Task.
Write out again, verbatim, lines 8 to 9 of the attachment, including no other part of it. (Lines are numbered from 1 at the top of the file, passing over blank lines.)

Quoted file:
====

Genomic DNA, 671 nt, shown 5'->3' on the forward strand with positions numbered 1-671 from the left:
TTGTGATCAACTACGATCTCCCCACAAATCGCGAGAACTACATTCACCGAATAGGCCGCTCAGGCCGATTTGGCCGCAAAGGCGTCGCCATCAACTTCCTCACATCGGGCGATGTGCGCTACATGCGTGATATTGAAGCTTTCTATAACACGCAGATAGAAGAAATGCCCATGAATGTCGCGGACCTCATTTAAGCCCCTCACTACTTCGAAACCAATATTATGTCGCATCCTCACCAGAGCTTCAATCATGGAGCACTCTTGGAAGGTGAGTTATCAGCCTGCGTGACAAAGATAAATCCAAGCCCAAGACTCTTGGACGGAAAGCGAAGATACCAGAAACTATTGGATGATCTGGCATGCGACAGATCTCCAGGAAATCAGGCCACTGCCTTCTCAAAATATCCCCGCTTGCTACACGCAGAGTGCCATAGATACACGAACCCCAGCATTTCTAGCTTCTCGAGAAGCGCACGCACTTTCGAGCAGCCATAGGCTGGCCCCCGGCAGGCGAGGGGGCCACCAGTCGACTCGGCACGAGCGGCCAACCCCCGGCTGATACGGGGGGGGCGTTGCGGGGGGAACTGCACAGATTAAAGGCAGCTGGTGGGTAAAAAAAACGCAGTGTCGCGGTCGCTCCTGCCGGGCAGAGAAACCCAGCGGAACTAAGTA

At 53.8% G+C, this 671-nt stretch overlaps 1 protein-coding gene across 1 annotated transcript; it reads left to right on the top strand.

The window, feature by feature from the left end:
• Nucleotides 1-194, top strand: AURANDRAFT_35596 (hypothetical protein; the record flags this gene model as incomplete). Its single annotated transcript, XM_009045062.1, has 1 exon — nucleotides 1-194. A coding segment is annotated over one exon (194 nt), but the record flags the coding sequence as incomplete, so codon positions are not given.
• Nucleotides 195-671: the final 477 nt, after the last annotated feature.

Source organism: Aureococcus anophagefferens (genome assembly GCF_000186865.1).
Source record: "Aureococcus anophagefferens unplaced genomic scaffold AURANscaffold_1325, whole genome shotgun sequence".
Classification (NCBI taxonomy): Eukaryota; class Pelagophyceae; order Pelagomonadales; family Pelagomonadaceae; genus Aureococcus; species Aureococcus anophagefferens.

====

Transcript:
Source record: "Aureococcus anophagefferens unplaced genomic scaffold AURANscaffold_1325, whole genome shotgun sequence".
Classification (NCBI taxonomy): Eukaryota; class Pelagophyceae; order Pelagomonadales; family Pelagomonadaceae; genus Aureococcus; species Aureococcus anophagefferens.